Larry Abramson, panel moderator and Telecommunications Correspondent for National Public Radio, opened the "Looking Back, Looking Forward" panel with a challenge to consider how CFP would go into the new century with the freedoms it had gained while instilling strong ethical values in the cyber-citizens of tomorrow. The panel and the audience took his challenge and examined the interplay between freedom and responsibility in the frank and sometimes tense hour and a half of discussion that followed.
Barbara Simons, President of the Association for Computing Machinery, highlighted the difficulty of critical introspection saying that "ethics are a Pandora's box, once you open it, it brings all sorts of problems." Even though "our community is very good at denial" because "people don't want to know about things that are difficult, Ms. Simons said that it is important to face the ethical implications of one's work, to be just as interested in who is funding the work and how it will be used, as exploring the technical issues at hand.
Stewart Baker, a lawyer at Steptoe & Johnson in Washington, D.C. and formerly General Counsel to the National Security Agency, lamented what he saw as the disproportionate focus of this year's conference on Computers and Privacy to the detriment of Freedom. Baker thought that CFP had made some good progress on privacy, and he pointed to the Microsoft Universal ID Number and Intel Serial Number incidents as signposts of that victory. In both cases he said the US government had brought pressured companies invading privacy and this intervention had been successful in changing the privacy invasive policies. As another panelist, Ron Plesser, a lawyer at Piper, Marbury, Rudnick & Wolfe in Washington, D.C., told the audience, ten years ago the question was, "will the e-communications be regulated." Now because of the ubiquity of the internet for business and pleasure, the only question is "who will regulate the internet and in what manner." According to Ben Smilowitz, a political activist and the panel's representative from the next generation of cyber-citizens, his generation may be ill-equipped for the task. He lamented the fact that, though his generation is tremendously well equipped to handle the "Computers" of CFP, many in his generation, particularly computer science majors, do not care about politics and so may be left out of the "Privacy" and "Freedom" policy debates.
Simon Davies, Founder and Director of Privacy International, stressed that this year's CFP even more than others was too quiet to grab their attention. Davies still sees the Computers, Freedom and Privacy landscape as an "us" versus "them" battle: "those with vision and the parasites." He said "over the past ten years, the parasites have grown in number, wealth and influence" so that there is "a rancid stench" in the air and though "we should be extremely angry we are calm." His only hope is that "a small but growing number of companies have developed an ethical compass."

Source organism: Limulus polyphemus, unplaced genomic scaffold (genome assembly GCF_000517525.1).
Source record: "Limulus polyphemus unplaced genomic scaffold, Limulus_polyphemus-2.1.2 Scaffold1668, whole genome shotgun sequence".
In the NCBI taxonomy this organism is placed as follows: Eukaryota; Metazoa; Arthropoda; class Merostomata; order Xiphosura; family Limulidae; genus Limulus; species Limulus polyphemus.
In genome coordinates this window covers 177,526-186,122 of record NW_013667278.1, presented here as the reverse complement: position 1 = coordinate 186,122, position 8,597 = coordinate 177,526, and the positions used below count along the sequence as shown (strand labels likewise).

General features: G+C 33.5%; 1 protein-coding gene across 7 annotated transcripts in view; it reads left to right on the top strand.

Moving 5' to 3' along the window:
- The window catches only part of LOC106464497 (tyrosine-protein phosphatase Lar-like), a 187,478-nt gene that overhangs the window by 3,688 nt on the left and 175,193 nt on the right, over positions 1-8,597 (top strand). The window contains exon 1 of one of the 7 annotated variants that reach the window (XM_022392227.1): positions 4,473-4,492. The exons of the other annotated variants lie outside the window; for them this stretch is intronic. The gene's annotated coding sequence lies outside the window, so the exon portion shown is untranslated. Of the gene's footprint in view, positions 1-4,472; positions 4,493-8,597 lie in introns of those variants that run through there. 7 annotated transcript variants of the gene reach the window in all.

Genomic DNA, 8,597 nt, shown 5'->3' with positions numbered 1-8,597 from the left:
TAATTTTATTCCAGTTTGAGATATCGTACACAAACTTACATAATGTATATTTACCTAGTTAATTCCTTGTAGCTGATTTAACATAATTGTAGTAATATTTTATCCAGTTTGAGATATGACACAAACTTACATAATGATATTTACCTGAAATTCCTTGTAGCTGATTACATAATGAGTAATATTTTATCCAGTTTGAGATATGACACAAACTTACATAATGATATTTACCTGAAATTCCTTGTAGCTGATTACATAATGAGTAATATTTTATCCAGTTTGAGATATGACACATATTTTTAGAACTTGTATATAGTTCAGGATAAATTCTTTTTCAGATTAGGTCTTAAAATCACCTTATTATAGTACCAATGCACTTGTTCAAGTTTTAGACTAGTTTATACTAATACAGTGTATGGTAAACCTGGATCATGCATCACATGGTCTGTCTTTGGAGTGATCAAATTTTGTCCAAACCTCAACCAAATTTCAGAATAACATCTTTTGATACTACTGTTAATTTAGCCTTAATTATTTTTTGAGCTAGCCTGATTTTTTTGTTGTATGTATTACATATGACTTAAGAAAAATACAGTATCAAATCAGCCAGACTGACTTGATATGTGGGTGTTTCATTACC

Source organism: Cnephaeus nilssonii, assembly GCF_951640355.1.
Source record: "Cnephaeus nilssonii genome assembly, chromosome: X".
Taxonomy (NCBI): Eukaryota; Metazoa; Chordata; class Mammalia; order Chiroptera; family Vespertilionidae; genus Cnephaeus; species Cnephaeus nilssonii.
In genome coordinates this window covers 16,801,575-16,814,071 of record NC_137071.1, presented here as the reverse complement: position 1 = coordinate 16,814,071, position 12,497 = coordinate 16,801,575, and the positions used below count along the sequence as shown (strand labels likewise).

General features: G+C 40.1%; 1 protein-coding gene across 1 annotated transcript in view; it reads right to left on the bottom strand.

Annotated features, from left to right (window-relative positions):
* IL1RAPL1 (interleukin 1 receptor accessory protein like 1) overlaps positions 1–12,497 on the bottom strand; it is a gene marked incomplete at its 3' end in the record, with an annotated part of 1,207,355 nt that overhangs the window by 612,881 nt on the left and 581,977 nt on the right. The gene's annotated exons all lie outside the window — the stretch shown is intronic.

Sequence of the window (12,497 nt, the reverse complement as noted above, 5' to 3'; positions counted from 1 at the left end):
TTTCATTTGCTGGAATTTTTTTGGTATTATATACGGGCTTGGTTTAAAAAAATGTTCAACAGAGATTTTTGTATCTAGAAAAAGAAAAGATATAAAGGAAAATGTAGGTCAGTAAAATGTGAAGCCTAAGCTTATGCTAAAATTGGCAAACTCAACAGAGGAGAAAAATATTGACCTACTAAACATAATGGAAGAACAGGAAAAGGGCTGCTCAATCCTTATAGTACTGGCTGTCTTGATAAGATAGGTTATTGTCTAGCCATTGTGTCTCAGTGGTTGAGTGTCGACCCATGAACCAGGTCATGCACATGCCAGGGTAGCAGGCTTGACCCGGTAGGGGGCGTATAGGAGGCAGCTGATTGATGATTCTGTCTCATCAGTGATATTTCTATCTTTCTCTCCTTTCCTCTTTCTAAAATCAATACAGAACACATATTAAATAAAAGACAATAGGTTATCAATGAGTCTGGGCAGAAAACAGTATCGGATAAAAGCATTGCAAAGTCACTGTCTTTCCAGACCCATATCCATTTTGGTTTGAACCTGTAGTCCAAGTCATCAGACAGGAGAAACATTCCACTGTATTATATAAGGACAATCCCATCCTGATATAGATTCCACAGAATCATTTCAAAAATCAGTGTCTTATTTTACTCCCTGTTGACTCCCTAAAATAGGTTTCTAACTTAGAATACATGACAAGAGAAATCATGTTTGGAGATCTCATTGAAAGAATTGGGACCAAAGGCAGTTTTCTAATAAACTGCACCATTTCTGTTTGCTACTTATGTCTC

Ron Plesser, who identified himself as Davies' "them," countered that all of the sides in the debate over the future of technology must "get to us and get to yes on these issues." He pointed to industry, activist and government co-operation on H.R. 3783, The Child Online Protection Act (COPA), as a good example of what can come from such collaboration. He hoped in the coming years similar collaborations could impart a value system for the internet that all parties could be happy with. Plesser also commented that CFP has always fostered open debate among the wide range of conference participants but more than one audience member questioned the panel, and CFP 2000 organizer Lorrie Cranor who stepped in to answer some of their questions on behalf of CFP, about why women and minorities were so poorly represented in the audience and in speakers' list. Davies responded that the make up of CFP was a reflection of the relative interests of different societal groups in the topics of the conference. Baker jokingly explained the overrepresentation of men in privacy circles as being because "men have more to hide or we need more help to hide it." But Simons granted the audience that it was a difficult problem and one that the ACM and CFP have tried, and must continue to try, to fix. The difficulty, Davies summarized, is that activist organizations like CFP are overworked and under-funded and they need to expend a lot of energy to do effective affirmative action. However, all agreed that the digital divide may be the pressing issue for CFP in the coming years and that CFP must continue to find the energy to attempt address the problems maintain the divide as well as it can.
Jessica Litman, a Professor of Law at Wayne State University and Thursday's lunch speaker, returned to the question of what ethics to leave our children by speaking about her children. She acknowledged the "perfectly natural impulse" to want to keep control but cautioned conference attendees that much of what is evil in the laws has been motivated by the destructive desire to keep control in a changing world.
Instead, Litman argued that we should pay attention to the architectures we are erecting but remember that our children will build their own world and create their own set of values. She said, "it is not our job to design what tomorrow's world looks like." "The best we can do is try to keep it safe for people like us if our children are like us without trying to make it unsafe for people who are not like us.